The Best Of The Northwest

There aren't any first round picks in the Pacific Northwest this year, but there is still a deep pool of talent in one of the newest baseball hotbeds. Find out who some of the top players are as Seattle Hardball publisher Scott Sepich talks to one of the top talent evaluators in the region.

With the recent success of Oregon State's baseball program on the national stage, the Pacific Northwest has become much more of a focus for evaluators when assessing talent for the upcoming MLB draft. I spoke to Jeff McKay, the General Manager of Baseball Northwest, about some of the top players in the Northwest. McKay has been running Baseball Northwest since 1995 to help develop and showcase players in the five-state region that includes Washington, Oregon, Idaho, Montana, and Wyoming. Baseball Northwest's alumni roster includes budding superstars like Jacoby Ellsbury, Jon Lester, and Tim Lincecum. McKay has recently compiled and published his 2008 pre-draft list of the top players in the region, which can be found at

McKay notes that this year's crop of prospects is a little light, especially at the college level, and that he'd be surprised if any Northwest players go in the first two rounds. He identifies LHP Nick Haughian of Washington and RHP Stephen Fife of Utah (a transfer from Bellevue C.C.) as the top college prospects, and likely to be drafted in rounds 3-5. I asked McKay if either had the skill and maturity to start in high-A or AA ball, and he doubted that they would. "Command of their pitches is always the deciding factor for pitchers to be moved to high-A or AA from the draft," McKay said. "Neither would be considered that polished yet."

On the high school side, McKay has good things to say about Kelso High School (Wa.) right-hander Trevor May: "He has what scouts say are 3 average (major league average) pitches with the likely chance for each to ‘project' to be better as he matures. He's over 90 with his fastball, and at times up to 93. He has good spin, depth, and feel for the curve ball and a very advanced change-up for his age. And he pitched well this spring, and that always helps." May led Kelso to the Washington state championship game. He has signed with the University of Washington, but McKay thinks May will make the jump to pro ball if he goes in the first 10 rounds.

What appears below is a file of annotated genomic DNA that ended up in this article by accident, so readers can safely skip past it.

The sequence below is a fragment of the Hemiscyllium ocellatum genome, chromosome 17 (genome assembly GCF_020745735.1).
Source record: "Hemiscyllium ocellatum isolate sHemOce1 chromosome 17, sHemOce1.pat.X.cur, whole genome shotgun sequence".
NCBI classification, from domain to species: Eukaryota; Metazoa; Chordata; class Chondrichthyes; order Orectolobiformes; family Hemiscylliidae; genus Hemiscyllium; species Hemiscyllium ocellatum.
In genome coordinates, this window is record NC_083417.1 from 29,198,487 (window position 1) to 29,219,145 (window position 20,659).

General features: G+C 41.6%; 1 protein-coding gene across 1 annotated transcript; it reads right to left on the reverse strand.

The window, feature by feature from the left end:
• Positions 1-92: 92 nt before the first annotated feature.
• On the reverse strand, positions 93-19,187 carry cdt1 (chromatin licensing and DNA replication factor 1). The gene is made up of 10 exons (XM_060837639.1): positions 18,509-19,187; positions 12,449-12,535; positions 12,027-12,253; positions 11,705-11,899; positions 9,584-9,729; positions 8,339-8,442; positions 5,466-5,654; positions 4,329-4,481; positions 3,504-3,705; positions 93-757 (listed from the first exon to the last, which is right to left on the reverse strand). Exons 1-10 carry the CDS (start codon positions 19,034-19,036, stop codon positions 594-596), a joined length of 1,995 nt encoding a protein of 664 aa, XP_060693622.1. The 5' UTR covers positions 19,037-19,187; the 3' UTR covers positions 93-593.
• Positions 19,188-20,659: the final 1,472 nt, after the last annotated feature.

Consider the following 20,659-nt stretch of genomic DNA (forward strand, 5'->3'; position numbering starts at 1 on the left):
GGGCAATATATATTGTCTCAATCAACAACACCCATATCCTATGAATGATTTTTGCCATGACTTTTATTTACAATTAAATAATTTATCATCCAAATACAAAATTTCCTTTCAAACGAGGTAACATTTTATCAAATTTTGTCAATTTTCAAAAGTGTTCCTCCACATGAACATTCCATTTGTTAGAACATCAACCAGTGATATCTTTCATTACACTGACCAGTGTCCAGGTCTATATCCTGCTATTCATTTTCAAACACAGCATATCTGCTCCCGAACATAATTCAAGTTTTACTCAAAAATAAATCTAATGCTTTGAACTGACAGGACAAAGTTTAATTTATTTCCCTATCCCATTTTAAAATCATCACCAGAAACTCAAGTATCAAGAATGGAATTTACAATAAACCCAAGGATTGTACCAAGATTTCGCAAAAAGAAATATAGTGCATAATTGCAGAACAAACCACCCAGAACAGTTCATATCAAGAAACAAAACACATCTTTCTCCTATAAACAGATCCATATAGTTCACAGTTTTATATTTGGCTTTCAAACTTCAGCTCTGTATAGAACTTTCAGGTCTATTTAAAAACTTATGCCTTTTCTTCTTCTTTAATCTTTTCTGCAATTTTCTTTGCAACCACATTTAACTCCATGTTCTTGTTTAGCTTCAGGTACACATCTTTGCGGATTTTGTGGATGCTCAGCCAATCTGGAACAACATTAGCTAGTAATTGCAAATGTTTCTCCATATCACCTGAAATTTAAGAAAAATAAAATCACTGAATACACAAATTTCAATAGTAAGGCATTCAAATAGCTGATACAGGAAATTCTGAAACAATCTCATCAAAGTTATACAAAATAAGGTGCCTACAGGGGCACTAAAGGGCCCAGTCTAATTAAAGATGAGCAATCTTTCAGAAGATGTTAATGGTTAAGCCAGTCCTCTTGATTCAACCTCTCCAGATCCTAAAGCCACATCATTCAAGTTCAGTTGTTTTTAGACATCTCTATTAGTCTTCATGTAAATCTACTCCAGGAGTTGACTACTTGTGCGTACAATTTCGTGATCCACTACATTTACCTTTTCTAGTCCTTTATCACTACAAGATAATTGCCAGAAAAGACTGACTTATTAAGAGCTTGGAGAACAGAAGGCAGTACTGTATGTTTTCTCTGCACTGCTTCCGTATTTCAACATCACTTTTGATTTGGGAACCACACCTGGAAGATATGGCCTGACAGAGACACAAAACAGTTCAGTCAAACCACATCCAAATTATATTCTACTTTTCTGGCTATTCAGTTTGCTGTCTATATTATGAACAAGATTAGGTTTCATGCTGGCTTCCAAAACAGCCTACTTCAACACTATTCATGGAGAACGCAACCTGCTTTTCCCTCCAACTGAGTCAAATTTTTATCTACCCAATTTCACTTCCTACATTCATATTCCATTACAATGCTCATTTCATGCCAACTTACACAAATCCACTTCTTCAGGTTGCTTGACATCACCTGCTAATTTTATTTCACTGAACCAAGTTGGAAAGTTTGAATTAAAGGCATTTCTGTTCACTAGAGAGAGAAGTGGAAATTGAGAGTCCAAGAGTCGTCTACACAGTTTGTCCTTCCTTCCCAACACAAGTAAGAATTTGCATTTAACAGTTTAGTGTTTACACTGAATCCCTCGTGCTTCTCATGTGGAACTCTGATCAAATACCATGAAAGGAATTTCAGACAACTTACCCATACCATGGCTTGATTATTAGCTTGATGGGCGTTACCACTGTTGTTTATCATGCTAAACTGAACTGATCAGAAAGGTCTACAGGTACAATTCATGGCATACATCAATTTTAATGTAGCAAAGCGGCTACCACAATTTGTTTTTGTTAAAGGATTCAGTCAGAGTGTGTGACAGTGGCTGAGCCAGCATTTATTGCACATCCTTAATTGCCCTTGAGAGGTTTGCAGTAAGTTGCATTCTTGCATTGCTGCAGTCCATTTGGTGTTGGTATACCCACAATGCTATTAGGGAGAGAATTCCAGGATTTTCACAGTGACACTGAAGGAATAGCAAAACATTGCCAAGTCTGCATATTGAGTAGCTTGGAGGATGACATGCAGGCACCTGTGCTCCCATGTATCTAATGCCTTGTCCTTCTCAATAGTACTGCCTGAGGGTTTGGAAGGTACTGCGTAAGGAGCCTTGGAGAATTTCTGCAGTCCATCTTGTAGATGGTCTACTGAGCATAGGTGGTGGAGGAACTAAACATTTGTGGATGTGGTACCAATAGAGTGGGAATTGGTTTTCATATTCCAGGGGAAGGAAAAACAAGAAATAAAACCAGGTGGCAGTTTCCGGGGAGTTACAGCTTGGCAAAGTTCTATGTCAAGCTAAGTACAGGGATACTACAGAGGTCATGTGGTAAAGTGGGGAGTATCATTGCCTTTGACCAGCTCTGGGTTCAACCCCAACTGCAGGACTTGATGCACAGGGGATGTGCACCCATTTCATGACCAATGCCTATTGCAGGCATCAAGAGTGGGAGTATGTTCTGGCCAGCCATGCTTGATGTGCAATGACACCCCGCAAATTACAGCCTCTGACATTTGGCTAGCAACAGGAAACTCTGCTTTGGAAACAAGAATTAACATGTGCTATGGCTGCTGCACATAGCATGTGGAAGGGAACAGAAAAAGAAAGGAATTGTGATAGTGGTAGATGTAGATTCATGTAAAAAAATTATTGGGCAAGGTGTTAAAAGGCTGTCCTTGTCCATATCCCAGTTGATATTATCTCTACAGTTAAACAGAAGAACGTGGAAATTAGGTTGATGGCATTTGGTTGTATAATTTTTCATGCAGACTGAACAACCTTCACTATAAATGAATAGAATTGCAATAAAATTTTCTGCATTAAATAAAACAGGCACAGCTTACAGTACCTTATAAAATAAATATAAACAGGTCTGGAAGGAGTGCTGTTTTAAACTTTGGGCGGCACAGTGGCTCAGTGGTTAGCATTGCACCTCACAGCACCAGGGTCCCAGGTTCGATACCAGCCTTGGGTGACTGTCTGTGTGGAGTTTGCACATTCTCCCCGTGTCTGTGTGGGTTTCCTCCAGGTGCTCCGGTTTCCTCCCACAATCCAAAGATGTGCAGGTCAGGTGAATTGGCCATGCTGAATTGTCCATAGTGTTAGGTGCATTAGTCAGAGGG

Baseball Northwest also projects Tigard High School (Ore.) outfielder Ty Morrison to land in rounds 3-5. Morrison has great speed and a great arm, and his hitting started catching up to his other skills in the spring. Morrison has committed to Oregon (which is starting its baseball program up next year), but may choose to go pro if chosen this high.

As far as sleepers go, McKay says it's a great year for sleepers in the high school ranks because scouts didn't have as many college players to evaluate in the Northwest. He says the top "under the radar" prospect is RHP Sam Gavigilo of Ashland High School (Ore.), who pitched his team to a state championship. He also mentioned infielder Jarek Cunningham of Mt. Spokane High School (Wa.), an Arizona State signee who played only a couple of games after knee surgery, and Eric Armstrong of Franklin Pierce High School (Wa.), who is passing up a scholarship to play quarterback at Eastern Washington to pursue a baseball career. Armstrong has committed to Washington State.

Even though there may not be many Northwest players going high in the draft, McKay says that this is a fairly deep draft for high school kids in the area. And he acknowledges that Oregon State's back-to-back NCAA championships have helped change the perception about baseball in the Pacific Northwest. "I think Oregon State does by far the best job developing talent (in the Northwest), not just winning games. They've made a big impression on evaluators about the talent level up here." But with the increased interest from scouts in players from the region, it may be the high school kids who reap the benefits most in this year's draft.

Seattle Clubhouse Top Stories